AG's Office expects more interest in school sentinels
Now that one school has signed up for school sentinel training, the Attorney General's Office expects more to come forward. The Tri-Valley School District in Minnehaha County unanimously approved a school sentinel policy during a board meeting Mo...
Now that one school has signed up for school sentinel training, the Attorney General's Office expects more to come forward.
The Tri-Valley School District in Minnehaha County unanimously approved a school sentinel policy during a board meeting Monday night, becoming the first educational facility in the state to take advantage of legislation passed in 2013 that allows school employees, hired security personnel or volunteers to carry a firearm on school grounds.
Sara Rabern, spokesperson for the South Dakota Attorney General's Office, said other school districts that have been considering a school sentinel policy may now follow suit.
"Our assumption is once one school district came forward, we'll probably have more," Rabern said. "We think that some schools are probably waiting to see if somebody else is going to do it."
Rabern said three schools contacted the Attorney General's Office since 2013 with interest in the program, but she did not disclose their locations.
On Tuesday, the Attorney General's Office confirmed the creation of the first School Sentinel Training Program from July 25 to August 5 at the Law Enforcement Training Academy in Pierre.
Rabern said the training dates were set a couple months ago after Tri-Valley gave an indication that the board was likely to approve the measure. The dates were announced Tuesday so interested schools could send their representatives for training at the same time.
The course may be offered on a yearly basis, Rabern said, but as of yet, there is no formal plan for the future.
"What happens if we have two schools that contact us in September? Can we wait until the following summer?" Rabern said. "I think it's too soon to know."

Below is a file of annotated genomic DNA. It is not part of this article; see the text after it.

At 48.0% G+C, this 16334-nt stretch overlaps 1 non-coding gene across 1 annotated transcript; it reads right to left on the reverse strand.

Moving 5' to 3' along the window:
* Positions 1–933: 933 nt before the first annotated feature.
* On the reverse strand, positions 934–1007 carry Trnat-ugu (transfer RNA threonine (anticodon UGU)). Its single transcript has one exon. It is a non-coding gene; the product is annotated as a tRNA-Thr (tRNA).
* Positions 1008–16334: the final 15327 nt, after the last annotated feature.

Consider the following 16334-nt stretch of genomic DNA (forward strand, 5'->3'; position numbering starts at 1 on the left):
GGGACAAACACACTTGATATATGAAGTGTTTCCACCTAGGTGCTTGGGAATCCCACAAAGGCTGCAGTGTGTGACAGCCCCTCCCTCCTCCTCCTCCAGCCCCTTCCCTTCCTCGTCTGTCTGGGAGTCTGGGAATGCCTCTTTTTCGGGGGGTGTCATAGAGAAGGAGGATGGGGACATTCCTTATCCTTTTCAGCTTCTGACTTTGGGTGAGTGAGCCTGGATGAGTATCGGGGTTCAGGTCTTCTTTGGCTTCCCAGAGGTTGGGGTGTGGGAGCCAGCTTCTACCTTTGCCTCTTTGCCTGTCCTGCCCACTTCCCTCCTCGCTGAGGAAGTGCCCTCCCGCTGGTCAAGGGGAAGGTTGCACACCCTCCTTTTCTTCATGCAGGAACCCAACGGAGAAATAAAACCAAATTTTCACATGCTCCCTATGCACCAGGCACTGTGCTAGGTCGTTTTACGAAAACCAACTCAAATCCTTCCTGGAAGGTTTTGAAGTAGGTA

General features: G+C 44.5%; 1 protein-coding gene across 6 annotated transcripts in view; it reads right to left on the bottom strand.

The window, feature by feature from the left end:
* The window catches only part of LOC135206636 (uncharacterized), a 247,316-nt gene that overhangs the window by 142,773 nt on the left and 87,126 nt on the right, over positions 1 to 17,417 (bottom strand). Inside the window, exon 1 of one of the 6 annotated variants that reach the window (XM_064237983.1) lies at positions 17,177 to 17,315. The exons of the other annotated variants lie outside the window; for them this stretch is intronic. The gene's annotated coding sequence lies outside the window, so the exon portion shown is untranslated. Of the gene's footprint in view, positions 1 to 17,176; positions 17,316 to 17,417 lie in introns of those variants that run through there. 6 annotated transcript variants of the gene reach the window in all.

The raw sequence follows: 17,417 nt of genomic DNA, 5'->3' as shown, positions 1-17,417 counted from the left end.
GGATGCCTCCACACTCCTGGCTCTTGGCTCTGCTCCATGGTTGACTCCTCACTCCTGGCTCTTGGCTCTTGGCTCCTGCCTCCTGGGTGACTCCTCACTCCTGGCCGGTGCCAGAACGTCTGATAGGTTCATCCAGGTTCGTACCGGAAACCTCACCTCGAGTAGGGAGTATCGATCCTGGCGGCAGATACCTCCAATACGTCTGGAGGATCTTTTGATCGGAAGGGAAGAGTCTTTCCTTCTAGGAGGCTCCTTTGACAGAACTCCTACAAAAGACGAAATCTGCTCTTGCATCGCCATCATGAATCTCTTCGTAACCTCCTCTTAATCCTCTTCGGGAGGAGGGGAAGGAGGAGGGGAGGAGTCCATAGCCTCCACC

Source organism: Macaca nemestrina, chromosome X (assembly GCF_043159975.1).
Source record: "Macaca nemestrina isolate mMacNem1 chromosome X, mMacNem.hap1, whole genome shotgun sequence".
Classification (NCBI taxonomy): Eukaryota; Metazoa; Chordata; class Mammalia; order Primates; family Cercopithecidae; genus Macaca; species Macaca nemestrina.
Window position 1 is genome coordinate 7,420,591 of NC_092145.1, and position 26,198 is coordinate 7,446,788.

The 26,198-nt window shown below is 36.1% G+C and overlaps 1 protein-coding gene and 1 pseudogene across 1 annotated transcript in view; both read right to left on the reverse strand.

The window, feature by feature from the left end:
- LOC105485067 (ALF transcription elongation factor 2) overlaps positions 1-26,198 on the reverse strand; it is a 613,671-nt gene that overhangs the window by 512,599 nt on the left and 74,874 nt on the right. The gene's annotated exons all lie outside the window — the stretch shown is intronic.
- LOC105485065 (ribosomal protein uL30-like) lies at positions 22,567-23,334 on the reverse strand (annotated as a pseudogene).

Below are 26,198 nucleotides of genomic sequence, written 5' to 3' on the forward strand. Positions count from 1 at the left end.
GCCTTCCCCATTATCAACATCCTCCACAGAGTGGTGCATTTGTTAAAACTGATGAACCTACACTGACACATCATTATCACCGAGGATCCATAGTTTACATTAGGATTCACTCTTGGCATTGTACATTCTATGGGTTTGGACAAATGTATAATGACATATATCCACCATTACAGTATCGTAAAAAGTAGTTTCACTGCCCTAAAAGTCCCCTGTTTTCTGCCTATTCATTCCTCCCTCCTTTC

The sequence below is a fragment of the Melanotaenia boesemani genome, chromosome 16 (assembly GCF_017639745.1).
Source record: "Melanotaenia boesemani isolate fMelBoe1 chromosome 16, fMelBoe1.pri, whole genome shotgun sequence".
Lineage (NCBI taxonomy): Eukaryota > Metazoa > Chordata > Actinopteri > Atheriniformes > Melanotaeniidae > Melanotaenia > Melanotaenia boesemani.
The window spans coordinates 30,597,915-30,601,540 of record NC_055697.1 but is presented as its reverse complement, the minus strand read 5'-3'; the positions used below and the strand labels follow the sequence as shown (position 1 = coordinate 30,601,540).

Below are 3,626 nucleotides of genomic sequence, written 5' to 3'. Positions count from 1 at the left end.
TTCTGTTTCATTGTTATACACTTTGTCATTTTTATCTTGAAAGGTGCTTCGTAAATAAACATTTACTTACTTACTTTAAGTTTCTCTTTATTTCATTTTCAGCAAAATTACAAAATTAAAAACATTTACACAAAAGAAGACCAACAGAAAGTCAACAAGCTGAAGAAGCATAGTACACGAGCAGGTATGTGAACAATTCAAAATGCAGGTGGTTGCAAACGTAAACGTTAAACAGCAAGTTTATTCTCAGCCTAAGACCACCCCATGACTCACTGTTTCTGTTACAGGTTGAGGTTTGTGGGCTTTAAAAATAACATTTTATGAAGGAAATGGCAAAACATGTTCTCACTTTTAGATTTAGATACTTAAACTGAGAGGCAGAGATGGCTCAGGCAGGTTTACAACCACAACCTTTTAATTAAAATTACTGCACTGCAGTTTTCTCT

The course costs a school district $800 per participant and will provide 80 hours of training, including firearms proficiency, use of force, legal aspects, weapons retention, weapons storage, protocol for identifying a sentinel and first aid.
Attorney General Marty Jackley did not give his opinion on the program but released a statement announcing the creation of the training course.
"The Legislature has set a policy to allow school districts the ability to create a school sentinel program. My responsibility as attorney general is to provide training to better ensure firearm safety and that sentinels are brought into the overall law enforcement school shooting operation plan," Jackley said in the press release.
To gain approval to carry a firearm, a staff member must be a U.S. citizen who is 21 or older, have fingerprints taken by law enforcement, display good moral character, be a high school graduate or equivalent, be examined by a physician, be approved by the school board and local law enforcement agencies, have not used illegal substances within one year before applying and hold a concealed weapons permit.
Although the school sentinel program has gained traction at Tri-Valley, it has faltered in Mitchell.
A few months after the legislation was approved in 2013, Mitchell Christian School considered the idea of having a school sentinel.
But that has since changed with new administration at the school.
"We're not considering it at all. I don't see the need for Mitchell Christian to do that," said Gary Cookson, principal of Mitchell Christian School.
Cookson said Mitchell Christian relies on the Mitchell Police Division's school resource officer, who is nearby if the school needs security.
"The Mitchell police department is wonderful," Cookson said.
Rabern said the school sentinel program was a "heated legislative topic" three years ago, so she expects some schools to face opposition if they decide to follow Tri-Valley's example.